Alleged pyramid scheme investor agrees to preserve assets above €20m


A MAN said to be involved in the taxi business who allegedly operated a “pyramid” investment scheme over some 15 years and misappropriated millions to fund his personal lifestyle and business interests has agreed to a court order not to reduce his assets below €20 million.

Breifne O’Brien, Invergarry, Silchester Road, Glenageary, Co Dublin, whose assets are alleged to include a house in Barbados, had within the last few days told Brian Quigley, a solicitor for several investors, that he (O’Brien) had been “living a lie” for up to 15 years in relation to investments made for others, including long-time friends.

Mr O’Brien had calculated his total liabilities to 11 people at €16- €19 million, Mr Justice Peter Kelly heard. Mr O’Brien also allegedly said he had appropriated some €4 million to fund his personal and family lifestyle, a further €4 million for payments of fictitious profits to other investors, a similar sum to keep his business interests afloat and a similar sum to fund the purchase of various properties. The investors had no knowledge of any of this, the court was told.

It was also claimed Mr O’Brien said his method of operation was to seek money from one investor and, having promised that person a return, when the time came to pay, if he could not convince the person to invest in another transaction, he would seek a different investor and use their money to pay off the first investment and its fictitious return.

Mr O’Brien allegedly said he repeated this process over a 10-15 year period. He said it was easy to “pull suckers in when the economy was booming” but recent events made it impossible to continue, Mr Quigley said in an affidavit.

Mr O’Brien had also admitted receiving investments for some €6 million in the past two months and to using €5 million of that sum to “repay” one investor and €600,000 another. No information was given about the remaining €400,000, Mr Quigley said. It was difficult to know what to make of Mr O’Brien’s statements or their accuracy, he added.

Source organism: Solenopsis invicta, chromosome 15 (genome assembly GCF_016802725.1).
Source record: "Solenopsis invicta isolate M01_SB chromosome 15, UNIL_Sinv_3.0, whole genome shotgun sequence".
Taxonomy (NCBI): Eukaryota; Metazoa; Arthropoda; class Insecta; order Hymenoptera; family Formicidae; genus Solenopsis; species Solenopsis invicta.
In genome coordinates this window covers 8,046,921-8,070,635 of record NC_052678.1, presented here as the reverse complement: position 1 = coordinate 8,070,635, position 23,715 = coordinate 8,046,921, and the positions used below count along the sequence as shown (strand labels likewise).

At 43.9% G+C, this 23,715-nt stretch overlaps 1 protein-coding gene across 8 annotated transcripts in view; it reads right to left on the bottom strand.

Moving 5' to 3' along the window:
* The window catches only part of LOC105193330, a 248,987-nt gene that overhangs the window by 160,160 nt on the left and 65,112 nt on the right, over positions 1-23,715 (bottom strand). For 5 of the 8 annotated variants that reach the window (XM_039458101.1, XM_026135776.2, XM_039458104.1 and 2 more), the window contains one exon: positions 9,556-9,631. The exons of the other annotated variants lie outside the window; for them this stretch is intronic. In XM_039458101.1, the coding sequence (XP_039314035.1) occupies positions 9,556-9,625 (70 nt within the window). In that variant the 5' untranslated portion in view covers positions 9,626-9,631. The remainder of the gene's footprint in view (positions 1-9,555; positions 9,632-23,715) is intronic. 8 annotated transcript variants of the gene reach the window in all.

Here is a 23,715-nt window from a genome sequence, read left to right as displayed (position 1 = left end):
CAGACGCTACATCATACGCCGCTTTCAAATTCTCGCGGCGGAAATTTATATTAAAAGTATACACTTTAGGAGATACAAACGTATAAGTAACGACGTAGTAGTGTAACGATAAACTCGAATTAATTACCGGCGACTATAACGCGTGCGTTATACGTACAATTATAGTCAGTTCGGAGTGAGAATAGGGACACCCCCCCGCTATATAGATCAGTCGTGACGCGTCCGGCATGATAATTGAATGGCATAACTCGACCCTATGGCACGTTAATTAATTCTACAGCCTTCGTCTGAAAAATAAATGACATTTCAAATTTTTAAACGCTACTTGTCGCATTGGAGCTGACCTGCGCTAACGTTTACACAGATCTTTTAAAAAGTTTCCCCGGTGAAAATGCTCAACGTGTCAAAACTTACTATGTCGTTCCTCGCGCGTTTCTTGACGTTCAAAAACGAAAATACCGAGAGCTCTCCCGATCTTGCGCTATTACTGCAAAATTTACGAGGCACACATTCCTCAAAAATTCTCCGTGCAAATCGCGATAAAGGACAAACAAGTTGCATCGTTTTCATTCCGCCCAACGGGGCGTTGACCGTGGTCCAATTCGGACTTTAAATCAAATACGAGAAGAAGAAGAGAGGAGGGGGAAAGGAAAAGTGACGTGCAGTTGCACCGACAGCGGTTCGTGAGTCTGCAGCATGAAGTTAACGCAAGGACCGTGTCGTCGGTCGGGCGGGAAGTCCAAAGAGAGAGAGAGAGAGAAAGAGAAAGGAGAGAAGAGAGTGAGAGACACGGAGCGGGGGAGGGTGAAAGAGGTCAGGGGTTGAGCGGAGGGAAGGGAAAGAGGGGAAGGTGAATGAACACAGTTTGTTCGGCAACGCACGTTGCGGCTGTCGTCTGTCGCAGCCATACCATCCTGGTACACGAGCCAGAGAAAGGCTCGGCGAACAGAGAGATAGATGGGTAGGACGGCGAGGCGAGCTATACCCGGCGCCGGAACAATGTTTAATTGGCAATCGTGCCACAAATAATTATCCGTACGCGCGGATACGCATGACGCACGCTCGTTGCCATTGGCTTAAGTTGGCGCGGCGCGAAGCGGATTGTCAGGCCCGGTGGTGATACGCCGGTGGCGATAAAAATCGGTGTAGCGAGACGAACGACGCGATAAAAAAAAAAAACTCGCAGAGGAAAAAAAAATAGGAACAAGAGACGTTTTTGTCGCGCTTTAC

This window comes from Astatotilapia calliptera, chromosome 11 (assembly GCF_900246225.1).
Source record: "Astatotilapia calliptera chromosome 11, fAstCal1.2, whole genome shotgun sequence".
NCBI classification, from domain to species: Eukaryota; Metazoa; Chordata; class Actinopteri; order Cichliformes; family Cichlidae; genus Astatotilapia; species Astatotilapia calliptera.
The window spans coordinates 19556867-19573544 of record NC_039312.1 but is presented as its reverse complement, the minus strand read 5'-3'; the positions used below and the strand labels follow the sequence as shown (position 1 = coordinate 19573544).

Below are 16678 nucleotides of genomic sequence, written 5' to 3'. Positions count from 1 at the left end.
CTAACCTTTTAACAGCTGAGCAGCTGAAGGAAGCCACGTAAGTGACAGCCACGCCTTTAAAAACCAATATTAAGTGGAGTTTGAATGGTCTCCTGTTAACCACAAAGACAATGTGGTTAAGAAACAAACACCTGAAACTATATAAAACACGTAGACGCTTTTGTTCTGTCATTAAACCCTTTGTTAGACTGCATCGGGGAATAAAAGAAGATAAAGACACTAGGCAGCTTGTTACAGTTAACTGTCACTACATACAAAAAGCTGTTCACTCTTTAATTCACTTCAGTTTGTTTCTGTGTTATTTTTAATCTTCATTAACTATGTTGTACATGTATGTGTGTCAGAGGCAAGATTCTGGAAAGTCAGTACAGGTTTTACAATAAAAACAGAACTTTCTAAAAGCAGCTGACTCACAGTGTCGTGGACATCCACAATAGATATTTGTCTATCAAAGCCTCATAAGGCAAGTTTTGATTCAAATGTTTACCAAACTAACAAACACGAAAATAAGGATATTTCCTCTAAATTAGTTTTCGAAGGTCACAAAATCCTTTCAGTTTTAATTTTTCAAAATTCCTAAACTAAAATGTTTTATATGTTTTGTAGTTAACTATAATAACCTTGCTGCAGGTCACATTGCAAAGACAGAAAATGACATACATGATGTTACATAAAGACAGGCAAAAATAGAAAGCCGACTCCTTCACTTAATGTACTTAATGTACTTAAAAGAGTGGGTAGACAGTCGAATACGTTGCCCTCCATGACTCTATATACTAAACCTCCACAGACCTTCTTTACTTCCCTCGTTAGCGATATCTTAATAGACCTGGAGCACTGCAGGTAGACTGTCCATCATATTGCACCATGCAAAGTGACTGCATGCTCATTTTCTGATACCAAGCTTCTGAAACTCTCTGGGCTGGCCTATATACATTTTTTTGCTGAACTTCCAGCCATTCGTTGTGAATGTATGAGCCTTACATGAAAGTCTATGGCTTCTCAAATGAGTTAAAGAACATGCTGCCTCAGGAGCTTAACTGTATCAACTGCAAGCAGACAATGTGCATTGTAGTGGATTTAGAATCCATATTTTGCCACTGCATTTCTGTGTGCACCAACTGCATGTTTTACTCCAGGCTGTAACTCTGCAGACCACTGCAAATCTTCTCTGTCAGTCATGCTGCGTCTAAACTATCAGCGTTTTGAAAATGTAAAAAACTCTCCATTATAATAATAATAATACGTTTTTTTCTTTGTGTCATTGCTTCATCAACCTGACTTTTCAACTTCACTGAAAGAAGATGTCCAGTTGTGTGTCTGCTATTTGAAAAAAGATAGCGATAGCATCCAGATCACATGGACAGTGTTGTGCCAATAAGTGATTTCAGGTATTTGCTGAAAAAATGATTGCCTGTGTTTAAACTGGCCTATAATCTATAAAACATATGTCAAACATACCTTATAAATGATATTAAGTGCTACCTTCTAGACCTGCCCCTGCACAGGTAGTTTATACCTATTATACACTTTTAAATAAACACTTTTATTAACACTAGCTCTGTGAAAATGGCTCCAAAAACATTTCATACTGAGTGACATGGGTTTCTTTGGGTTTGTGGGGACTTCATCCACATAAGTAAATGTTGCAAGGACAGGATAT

The judge yesterday granted a freezing order against Mr O’Brien, restraining him dealing with or reducing his accounts below €20 million. Gabriel Gavigan, for Mr O’Brien, agreed to an order in the terms sought. The order applies to January 12th next and Mr O’Brien must also provide a statement of his assets.

The order was sought by a number of people, including an 88-year-old pensioner, who claim they were encouraged by Mr O’Brien to invest large sums in various property investments and do not know where their money has gone.

It is claimed monies invested were later misappropriated in circumstances of “admitted grave dishonesty”.

The plaintiffs also expressed concern that Mr O’Brien will move to conceal or dissipate their or his own assets prior to enforcement of any judgment which may be made against him as a result of their proceedings against him.

The plaintiffs are David Bell (88), a pensioner from Kilgarth, Silver Birches, Dublin, and his son, Peter Bell, a solicitor, of the same address; Daniel Maher, a businessman, of Kilteragh Pines, Westminster Road, Foxrock; Louis Dowley, a farmer, Tybroughey, Carrick on Suir, Co Tipperary, and his brother and business partner, Robert Dowley, also a farmer, Three Bridges House, Carrick on Suir; David O’Reilly, a businessman from Fassaroe House, Fassaroe Avenue, Bray, Co Wicklow; and Evan Newell, Brighton Gardens, Rathgar, Dublin.